How do I teach my child to share?

How do I teach my child to share?

How do I teach my child to share?

Do you remember the seagulls in Finding Nemo? ‘’Mine, mine, mine, mine’’, this scene always reminds me of what it’s like to be in a room full of toddlers! A phrase has recently made it’s way into the parenting sphere, ‘’sharing is caring’’, but I’m going to disagree with that statement, because most of the time, we expect that our children have the ability to share much younger than they are developmentally ready to. That’s not to say that we can’t encourage sharing, or praise it when it does happen, we just shouldn’t expect it to happen, and we definitely shouldn’t be telling our children off when they don’t share. It’s not just my opinion, here’s the science behind the thinking…

What does a child need to learn to be able to share?

It’s so important to remember that children have underdeveloped brains, the rate of brain growth in under fives is so rapid, in fact, if a baby’s body grew at the same rate as their brain they would be 4ft6 by the time they turn one! In order to be able to share children need to have acquired many complex skills including, but not limited to; understanding language, being able to process that language in the moment, speaking skills, trust in the adults that are supporting them and trust in other children, and importantly, an interest in play with other children, this article by Pampers explains what happens in play before children are interested in play with others. Because children don’t have the capacity to play with others for a number of years this is why we shouldn’t tell children off for not sharing.

When is a child able to share?

It is usually at some point during a child’s third year that they become interested in playing with other children, ordinarily, children will play alongside each other up until this point. After the age of three, children might still be interested in others but not have the skills to be able to cooperatively play with one another. By the time a child is about 4 years old, they begin to associate their emotions with the feelings of others. While one child says they have a tummy ache, some four-year-olds may come over and comfort them. This shows that children at around age four are beginning to understand how others might feel, for example, if I take all this playdough, that child will not have anything to play with and they might feel sad.

How can I encourage my child to share?

Through play! Playing with your child is one of the best ways to teach them to share. Asking them for a turn with their toy, ‘’please can I have a turn with the shaker?’ and waiting for the response before taking it will encourage your child to do the same in play. Your child might say ‘no’, and that’s okay, children don’t have to share everything, especially when they have a special attachment to a toy, as adults we don’t share everything with our friends, why do we expect our children to?  Encouraging your child to wait even just a few seconds when you are playing with something they would like to play with will help them to understand it’s safe to ask for something and then know that they will get a turn. For slightly older children simple games that encourage turn-taking are a play-based way to teach this skill, our Tops and Tails matching game is perfect for turn-taking. It’s also important to look at your resources and ensure that there are enough things that will meet children’s needs, this will also avoid unnecessary arguments! Our Nesting Babies are a brilliant resource to be able to use with more than one child, each Nesting Baby has 3 dolls and one Chiming Shaker in the middle.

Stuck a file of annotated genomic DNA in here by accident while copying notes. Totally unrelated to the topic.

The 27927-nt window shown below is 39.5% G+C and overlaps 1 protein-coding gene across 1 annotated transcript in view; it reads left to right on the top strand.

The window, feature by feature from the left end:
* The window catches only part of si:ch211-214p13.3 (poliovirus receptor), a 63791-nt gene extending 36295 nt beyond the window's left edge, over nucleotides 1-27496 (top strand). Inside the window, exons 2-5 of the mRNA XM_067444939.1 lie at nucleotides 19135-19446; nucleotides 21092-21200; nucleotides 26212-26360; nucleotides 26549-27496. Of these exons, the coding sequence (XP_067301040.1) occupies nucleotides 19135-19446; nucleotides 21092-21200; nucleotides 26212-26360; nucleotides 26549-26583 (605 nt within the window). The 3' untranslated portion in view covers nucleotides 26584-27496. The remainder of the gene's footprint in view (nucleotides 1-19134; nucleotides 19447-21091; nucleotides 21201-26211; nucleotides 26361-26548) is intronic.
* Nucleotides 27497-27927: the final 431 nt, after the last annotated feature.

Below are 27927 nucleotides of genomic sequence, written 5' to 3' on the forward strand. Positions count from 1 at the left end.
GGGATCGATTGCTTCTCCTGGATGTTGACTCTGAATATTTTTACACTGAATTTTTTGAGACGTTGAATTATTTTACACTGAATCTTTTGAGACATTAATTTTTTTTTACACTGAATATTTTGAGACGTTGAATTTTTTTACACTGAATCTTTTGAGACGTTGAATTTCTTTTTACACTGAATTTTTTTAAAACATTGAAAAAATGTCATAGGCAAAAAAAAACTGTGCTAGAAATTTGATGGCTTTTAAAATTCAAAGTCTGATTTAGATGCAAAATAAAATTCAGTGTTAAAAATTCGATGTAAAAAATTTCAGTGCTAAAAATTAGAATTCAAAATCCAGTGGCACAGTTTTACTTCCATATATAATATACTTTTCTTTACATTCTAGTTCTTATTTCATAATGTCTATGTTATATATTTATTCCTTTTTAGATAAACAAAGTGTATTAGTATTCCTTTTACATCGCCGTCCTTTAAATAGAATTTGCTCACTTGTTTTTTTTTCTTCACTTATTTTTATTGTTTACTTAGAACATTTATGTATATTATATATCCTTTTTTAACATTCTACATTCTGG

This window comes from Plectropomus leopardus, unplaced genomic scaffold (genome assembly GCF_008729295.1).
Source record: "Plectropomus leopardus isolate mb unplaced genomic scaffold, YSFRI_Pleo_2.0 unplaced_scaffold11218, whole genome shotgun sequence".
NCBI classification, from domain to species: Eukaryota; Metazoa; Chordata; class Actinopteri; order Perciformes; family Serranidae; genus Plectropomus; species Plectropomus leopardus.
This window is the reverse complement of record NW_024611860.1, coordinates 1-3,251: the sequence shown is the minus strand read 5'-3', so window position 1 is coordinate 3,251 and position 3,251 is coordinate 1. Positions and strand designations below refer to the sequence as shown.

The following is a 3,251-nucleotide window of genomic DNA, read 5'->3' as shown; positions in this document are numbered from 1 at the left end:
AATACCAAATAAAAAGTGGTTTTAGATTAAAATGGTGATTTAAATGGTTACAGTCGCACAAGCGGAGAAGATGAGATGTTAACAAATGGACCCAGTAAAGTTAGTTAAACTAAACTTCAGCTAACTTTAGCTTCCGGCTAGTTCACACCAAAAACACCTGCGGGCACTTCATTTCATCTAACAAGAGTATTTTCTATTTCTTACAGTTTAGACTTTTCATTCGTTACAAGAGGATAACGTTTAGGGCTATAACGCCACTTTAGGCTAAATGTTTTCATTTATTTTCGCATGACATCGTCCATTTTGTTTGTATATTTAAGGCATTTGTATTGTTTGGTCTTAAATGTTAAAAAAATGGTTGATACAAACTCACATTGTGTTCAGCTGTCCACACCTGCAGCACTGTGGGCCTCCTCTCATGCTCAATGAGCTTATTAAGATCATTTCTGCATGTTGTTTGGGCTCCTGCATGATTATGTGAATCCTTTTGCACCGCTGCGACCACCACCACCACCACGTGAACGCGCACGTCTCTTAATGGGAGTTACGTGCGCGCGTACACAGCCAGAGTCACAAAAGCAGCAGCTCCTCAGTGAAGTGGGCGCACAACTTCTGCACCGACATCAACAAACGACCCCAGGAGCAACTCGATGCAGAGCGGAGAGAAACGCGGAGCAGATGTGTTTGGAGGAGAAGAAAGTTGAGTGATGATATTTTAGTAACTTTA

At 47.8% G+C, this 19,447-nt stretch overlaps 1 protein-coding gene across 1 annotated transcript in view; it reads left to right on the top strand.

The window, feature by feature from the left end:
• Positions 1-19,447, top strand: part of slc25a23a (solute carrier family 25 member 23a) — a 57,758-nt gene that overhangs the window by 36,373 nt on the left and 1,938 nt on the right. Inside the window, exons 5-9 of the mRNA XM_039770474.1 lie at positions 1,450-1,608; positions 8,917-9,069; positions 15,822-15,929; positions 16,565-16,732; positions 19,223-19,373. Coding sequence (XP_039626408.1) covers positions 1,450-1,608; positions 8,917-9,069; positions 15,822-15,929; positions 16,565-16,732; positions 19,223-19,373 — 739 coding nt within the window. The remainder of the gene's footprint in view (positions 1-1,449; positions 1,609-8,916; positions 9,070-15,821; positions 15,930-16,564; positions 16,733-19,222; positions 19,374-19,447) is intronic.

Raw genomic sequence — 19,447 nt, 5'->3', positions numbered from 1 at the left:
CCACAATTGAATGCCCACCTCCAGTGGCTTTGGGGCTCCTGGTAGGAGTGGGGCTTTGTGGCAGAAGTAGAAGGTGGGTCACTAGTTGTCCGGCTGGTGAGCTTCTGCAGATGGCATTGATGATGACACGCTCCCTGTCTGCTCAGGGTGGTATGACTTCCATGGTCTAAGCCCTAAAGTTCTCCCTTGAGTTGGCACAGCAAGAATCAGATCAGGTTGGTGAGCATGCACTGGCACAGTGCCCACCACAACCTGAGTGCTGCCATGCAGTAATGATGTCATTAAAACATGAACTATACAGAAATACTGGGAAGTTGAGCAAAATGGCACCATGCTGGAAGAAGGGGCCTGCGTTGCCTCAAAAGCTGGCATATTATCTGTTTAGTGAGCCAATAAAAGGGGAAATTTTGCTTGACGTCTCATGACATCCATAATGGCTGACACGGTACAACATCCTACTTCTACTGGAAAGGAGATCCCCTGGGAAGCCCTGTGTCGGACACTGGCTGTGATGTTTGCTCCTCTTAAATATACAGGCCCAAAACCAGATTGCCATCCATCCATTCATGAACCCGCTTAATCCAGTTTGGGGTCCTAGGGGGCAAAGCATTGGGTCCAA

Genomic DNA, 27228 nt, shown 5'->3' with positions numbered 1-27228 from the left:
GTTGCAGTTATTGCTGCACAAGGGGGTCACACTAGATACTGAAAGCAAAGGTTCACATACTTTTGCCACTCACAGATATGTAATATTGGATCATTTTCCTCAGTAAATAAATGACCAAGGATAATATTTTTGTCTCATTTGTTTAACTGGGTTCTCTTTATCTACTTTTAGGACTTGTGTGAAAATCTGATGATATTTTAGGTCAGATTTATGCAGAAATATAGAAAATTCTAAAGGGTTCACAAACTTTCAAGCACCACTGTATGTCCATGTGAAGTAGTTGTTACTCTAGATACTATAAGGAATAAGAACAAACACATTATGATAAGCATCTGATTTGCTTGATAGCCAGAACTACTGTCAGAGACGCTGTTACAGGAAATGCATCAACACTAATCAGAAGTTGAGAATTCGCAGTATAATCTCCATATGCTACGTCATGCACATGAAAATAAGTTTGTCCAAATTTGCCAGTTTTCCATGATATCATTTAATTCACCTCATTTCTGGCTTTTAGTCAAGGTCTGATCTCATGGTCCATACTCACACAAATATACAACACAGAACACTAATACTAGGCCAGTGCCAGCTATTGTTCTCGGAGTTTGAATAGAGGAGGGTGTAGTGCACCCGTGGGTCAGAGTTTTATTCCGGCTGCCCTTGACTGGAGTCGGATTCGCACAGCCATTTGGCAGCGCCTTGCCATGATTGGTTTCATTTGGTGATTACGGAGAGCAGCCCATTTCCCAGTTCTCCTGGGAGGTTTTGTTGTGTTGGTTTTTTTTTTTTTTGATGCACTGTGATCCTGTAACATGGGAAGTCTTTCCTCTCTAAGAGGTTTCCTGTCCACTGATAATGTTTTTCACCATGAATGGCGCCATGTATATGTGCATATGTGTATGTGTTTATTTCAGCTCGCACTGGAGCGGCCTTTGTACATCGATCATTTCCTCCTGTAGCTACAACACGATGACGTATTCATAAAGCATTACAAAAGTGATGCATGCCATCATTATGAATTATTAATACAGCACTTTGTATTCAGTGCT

It’s important to remember that all children develop differently and at different ages and stages. Sharing is a difficult concept for children to learn and understand as they often get very big and sometimes reactions that will scare them from other children. Try supporting your child during play, and this will help them when playing with other children because you have taught them it’s safe. If you have any concerns at all about your child’s development, contact your GP or your child’s Health Visitor.

This blog has been written by our Resident Play Expert here at Rosa & Bo, Sarah Doman. Sarah is a Hypnobirth and Early Years Consultant. She helps families from pregnancy to children of school age to give birth and parent with confidence.

You can find her on social media @_sarahdoman_ or check out her website here.

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